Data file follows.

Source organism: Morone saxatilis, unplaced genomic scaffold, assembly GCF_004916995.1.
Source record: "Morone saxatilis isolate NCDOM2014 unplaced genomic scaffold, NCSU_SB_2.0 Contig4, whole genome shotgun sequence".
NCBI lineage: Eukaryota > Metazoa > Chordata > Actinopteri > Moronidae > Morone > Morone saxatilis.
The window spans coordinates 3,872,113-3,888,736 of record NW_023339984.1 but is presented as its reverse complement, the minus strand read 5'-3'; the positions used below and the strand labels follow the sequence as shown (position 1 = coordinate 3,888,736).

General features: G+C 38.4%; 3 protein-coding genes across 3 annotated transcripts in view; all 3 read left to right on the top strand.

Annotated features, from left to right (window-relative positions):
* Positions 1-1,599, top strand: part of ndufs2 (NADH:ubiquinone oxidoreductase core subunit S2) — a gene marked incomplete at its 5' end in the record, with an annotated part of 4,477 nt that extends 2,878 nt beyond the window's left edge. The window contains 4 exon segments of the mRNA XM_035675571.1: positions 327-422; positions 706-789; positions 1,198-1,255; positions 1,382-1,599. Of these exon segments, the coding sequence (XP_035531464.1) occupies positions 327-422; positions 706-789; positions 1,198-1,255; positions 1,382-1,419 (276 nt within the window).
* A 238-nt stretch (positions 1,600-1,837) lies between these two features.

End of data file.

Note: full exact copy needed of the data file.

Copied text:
Source organism: Morone saxatilis, unplaced genomic scaffold, assembly GCF_004916995.1.
Source record: "Morone saxatilis isolate NCDOM2014 unplaced genomic scaffold, NCSU_SB_2.0 Contig4, whole genome shotgun sequence".
NCBI lineage: Eukaryota > Metazoa > Chordata > Actinopteri > Moronidae > Morone > Morone saxatilis.
The window spans coordinates 3,872,113-3,888,736 of record NW_023339984.1 but is presented as its reverse complement, the minus strand read 5'-3'; the positions used below and the strand labels follow the sequence as shown (position 1 = coordinate 3,888,736).

General features: G+C 38.4%; 3 protein-coding genes across 3 annotated transcripts in view; all 3 read left to right on the top strand.

Annotated features, from left to right (window-relative positions):
* Positions 1-1,599, top strand: part of ndufs2 (NADH:ubiquinone oxidoreductase core subunit S2) — a gene marked incomplete at its 5' end in the record, with an annotated part of 4,477 nt that extends 2,878 nt beyond the window's left edge. The window contains 4 exon segments of the mRNA XM_035675571.1: positions 327-422; positions 706-789; positions 1,198-1,255; positions 1,382-1,599. Of these exon segments, the coding sequence (XP_035531464.1) occupies positions 327-422; positions 706-789; positions 1,198-1,255; positions 1,382-1,419 (276 nt within the window).
* A 238-nt stretch (positions 1,600-1,837) lies between these two features.